Ordered pair


context $ X,Y $
definiendum $ \langle X,Y \rangle \equiv \{\{X\},\{X,Y\}\} $


The ordered pair is a model of

$ \langle x,y \rangle = \langle z,u \rangle\ \Leftrightarrow\ x=z \land y=u $

See also Wikipedia: Ordered pair, Kuratowski defintion. In calculations, only this property of it should be used.

Now Let $x_i$ be indexed sets and define $p \equiv \langle x_1,x_2\rangle$.

Canonical projection: Using arbitrary union and arbitrary intersection, we can extract the first and second component of the pair:

$\pi_1(p) \equiv p_1 \equiv \bigcup\bigcap p $
$\pi_2(p) \equiv p_2 \equiv \bigcup\{y \in \bigcup p \mid \bigcup p \not= \bigcap p \implies y \notin \bigcap p \} $

These expressions highly depend on the chosen model. But it's clear that any proper theory of the ordered pair should enable us to project out it's components, and so we will not usually come back to this representation of $\pi_1,\pi_2$.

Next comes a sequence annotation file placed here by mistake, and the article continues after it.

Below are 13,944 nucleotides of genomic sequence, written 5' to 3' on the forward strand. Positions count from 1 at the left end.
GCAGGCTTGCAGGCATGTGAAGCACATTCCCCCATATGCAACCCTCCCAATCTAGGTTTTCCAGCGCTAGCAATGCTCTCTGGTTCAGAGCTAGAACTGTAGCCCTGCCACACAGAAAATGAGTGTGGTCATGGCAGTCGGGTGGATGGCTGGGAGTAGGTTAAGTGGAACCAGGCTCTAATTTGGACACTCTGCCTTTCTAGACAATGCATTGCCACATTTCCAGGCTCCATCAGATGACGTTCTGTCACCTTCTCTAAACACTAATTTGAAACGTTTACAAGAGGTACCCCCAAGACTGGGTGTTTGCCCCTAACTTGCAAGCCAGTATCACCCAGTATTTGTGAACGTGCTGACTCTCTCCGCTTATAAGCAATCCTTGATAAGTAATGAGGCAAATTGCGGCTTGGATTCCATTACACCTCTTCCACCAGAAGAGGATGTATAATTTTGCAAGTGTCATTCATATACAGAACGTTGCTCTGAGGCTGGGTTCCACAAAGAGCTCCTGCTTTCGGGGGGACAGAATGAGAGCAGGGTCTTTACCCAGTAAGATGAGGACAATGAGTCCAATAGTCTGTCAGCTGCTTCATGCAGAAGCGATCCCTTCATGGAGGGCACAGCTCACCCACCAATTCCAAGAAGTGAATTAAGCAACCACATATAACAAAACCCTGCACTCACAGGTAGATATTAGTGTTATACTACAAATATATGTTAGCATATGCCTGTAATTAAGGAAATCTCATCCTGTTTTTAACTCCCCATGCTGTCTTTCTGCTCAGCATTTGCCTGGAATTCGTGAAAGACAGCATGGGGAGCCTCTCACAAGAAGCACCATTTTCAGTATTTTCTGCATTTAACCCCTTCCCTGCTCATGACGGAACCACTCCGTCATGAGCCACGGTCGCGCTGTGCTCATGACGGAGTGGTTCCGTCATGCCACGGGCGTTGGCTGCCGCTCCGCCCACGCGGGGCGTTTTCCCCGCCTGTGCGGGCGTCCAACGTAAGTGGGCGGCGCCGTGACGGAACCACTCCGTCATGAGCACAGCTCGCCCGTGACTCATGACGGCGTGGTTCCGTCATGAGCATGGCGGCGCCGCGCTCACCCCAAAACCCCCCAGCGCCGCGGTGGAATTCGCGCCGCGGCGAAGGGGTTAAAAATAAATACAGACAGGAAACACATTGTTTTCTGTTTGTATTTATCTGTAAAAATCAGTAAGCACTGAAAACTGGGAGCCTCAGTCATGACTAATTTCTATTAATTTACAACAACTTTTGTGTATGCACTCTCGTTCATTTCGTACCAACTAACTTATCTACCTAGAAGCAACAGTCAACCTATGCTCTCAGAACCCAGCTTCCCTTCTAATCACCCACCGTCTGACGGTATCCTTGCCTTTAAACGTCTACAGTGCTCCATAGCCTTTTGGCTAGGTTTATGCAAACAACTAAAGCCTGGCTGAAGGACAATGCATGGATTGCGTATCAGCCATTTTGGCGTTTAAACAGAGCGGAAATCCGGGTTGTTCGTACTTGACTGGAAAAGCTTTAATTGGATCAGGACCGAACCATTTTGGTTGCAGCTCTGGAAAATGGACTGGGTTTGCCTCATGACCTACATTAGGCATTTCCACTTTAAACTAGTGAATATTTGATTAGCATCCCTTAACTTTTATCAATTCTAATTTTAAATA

For the hereby defined n-tuples, we write

$ \langle x_1,x_2,x_3\rangle \equiv \langle \langle x_1,x_2\rangle,x_3\rangle $
$ \langle x_1,x_2,x_3,x_4\rangle \equiv \langle \langle \langle x_1,x_2\rangle,x_3\rangle,x_4\rangle $
$ \langle x_1,x_2,x_3,x_4,x_5\rangle \equiv \ \dots$

This induces the n'th projection $\pi_n$ alla $\pi_3(\langle x_1,x_2,x_3,x_4,x_5\rangle)=\pi_2(\pi_1(\pi_1(\langle x_1,x_2,x_3,x_4,x_5\rangle)))$.

For non-negative integers

There are bijections between $\mathbb N$ and ${\mathbb N}^2$ and so one can encode pairs of numbers as numbers.


Wikipedia: Ordered pair



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